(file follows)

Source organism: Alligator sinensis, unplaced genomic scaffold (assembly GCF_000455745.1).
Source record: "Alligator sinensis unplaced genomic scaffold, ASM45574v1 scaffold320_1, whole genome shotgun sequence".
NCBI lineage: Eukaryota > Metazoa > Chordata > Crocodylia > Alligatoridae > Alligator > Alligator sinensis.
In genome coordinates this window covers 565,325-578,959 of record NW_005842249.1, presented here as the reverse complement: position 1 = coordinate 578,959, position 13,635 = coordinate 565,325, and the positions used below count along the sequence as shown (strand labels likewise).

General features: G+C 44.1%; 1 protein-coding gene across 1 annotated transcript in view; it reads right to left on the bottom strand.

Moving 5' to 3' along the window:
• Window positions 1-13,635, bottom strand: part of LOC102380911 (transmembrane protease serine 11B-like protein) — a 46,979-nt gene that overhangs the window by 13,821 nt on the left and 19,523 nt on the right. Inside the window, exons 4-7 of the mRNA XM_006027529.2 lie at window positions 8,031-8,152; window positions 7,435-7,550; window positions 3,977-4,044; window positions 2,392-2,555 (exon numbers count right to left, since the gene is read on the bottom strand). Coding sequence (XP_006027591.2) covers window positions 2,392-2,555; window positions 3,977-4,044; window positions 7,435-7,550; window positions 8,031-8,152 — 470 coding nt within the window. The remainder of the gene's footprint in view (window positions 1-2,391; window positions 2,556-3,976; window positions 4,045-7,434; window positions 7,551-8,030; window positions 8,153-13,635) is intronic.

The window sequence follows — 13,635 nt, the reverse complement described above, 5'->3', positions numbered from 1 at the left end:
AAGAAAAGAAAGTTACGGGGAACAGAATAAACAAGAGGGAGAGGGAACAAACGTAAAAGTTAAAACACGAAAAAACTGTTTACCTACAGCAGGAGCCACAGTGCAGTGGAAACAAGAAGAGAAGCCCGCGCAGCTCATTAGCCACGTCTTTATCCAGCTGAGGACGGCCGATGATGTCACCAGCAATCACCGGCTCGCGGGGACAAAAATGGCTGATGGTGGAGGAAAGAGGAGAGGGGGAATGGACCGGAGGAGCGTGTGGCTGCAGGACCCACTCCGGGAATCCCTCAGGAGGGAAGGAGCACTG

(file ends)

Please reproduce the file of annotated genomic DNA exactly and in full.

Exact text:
Source organism: Alligator sinensis, unplaced genomic scaffold (assembly GCF_000455745.1).
Source record: "Alligator sinensis unplaced genomic scaffold, ASM45574v1 scaffold320_1, whole genome shotgun sequence".
NCBI lineage: Eukaryota > Metazoa > Chordata > Crocodylia > Alligatoridae > Alligator > Alligator sinensis.
In genome coordinates this window covers 565,325-578,959 of record NW_005842249.1, presented here as the reverse complement: position 1 = coordinate 578,959, position 13,635 = coordinate 565,325, and the positions used below count along the sequence as shown (strand labels likewise).

General features: G+C 44.1%; 1 protein-coding gene across 1 annotated transcript in view; it reads right to left on the bottom strand.

Moving 5' to 3' along the window:
• Window positions 1-13,635, bottom strand: part of LOC102380911 (transmembrane protease serine 11B-like protein) — a 46,979-nt gene that overhangs the window by 13,821 nt on the left and 19,523 nt on the right. Inside the window, exons 4-7 of the mRNA XM_006027529.2 lie at window positions 8,031-8,152; window positions 7,435-7,550; window positions 3,977-4,044; window positions 2,392-2,555 (exon numbers count right to left, since the gene is read on the bottom strand). Coding sequence (XP_006027591.2) covers window positions 2,392-2,555; window positions 3,977-4,044; window positions 7,435-7,550; window positions 8,031-8,152 — 470 coding nt within the window. The remainder of the gene's footprint in view (window positions 1-2,391; window positions 2,556-3,976; window positions 4,045-7,434; window positions 7,551-8,030; window positions 8,153-13,635) is intronic.

The window sequence follows — 13,635 nt, the reverse complement described above, 5'->3', positions numbered from 1 at the left end:
AAGAAAAGAAAGTTACGGGGAACAGAATAAACAAGAGGGAGAGGGAACAAACGTAAAAGTTAAAACACGAAAAAACTGTTTACCTACAGCAGGAGCCACAGTGCAGTGGAAACAAGAAGAGAAGCCCGCGCAGCTCATTAGCCACGTCTTTATCCAGCTGAGGACGGCCGATGATGTCACCAGCAATCACCGGCTCGCGGGGACAAAAATGGCTGATGGTGGAGGAAAGAGGAGAGGGGGAATGGACCGGAGGAGCGTGTGGCTGCAGGACCCACTCCGGGAATCCCTCAGGAGGGAAGGAGCACTG